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Industry News: State Regs

IDFPR Releases Statement on "Medical Estheticians"

Wednesday, September 9, 2015   (0 Comments)
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The Illinois Department of Financial & Professional Regulation (IDFPR) recently released the following statement on "medical estheticians." 

The Department has received a number of inquiries about “medical estheticians.” While the Department does not issue “advisory opinions” or dispense legal advice, the public’s interest in this subject merits this statement from the Department. Parties seeking a legal opinion should consult with their own attorney.

The State of Illinois does not have a “medical esthetician” license. The Department only issues a general esthetician license. Although some estheticians may practice in specific areas of esthetics, the Department does not license individuals in any specialty area.

The Department is concerned that the use of the term “medical esthetician” may be misleading and deceptive to Illinois consumers. Specifically, consumers may be misled to believe that a “medical esthetician” has some type of medical training that has been sanctioned by the Department or that the licensee has been authorized by the Department to perform some type of medical service.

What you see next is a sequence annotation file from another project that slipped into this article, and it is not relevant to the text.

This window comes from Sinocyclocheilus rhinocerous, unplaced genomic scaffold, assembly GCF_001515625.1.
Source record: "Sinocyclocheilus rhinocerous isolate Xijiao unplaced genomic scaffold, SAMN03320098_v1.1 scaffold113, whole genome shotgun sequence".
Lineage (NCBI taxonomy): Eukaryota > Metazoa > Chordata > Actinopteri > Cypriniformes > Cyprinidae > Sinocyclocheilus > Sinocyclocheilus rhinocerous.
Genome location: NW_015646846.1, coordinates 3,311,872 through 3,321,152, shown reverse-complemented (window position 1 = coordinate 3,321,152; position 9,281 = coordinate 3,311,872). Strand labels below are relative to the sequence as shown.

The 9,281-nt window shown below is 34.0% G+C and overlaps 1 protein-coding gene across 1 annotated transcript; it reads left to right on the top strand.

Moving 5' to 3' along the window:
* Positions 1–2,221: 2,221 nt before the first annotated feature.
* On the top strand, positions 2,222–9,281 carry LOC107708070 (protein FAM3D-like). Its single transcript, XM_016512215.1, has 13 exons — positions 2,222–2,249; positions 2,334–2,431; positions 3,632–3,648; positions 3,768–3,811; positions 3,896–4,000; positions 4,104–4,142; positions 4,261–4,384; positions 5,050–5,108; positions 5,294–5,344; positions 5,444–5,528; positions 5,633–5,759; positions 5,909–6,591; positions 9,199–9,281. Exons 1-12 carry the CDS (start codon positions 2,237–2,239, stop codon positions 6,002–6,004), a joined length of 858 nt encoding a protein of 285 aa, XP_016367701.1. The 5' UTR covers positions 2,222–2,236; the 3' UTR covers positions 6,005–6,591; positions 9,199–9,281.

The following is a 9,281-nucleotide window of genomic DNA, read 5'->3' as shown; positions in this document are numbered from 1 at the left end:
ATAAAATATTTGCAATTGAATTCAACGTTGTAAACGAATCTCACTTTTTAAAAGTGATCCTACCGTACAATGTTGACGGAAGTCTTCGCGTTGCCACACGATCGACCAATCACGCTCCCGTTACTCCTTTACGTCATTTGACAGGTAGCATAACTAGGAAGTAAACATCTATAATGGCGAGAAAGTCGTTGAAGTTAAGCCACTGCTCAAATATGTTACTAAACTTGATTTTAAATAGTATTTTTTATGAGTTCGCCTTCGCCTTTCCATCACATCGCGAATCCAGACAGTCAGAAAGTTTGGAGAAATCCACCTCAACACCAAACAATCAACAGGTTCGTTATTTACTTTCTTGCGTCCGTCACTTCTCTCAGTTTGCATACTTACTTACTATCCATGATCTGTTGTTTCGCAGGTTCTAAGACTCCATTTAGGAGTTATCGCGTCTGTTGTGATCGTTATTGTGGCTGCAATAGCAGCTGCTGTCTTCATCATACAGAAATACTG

Depending on the services offered, a person using the term “medical esthetician” may be subject to prosecution for the unlicensed practice of medicine. The Department deems the use of the term “medical esthetician” by a licensed esthetician to be a violation of the Barber, Cosmetology, Esthetics, Hair Braiding, and Nail Technology Act.

Due to the potential for public confusion, the Department cautions all licensees to monitor their advertising to insure that they are fully and accurately disclosing their license status. Estheticians using misleading terms in any advertising may be subject to discipline under Section 4-7 of the Act.

If a licensed esthetician is employed by a physician and is performing services or procedures by delegation of the physician that are not within the scope of practice of a licensed esthetician, the esthetician may not hold himself or herself out as an esthetician while performing the delegated service or procedure. (In this circumstance, the individual is acting as an unlicensed assistant to the physician, not as an esthetician.) An individual may not indicate in any manner that any such service or procedure delegated by the physician is part of the practice of esthetics. The person receiving services must be a patient of the physician (there must be a physician-patient relationship), the physician must examine the patient and determine the appropriateness and the course of treatment, and the person receiving the physician delegation must carry out the course of treatment as instructed.

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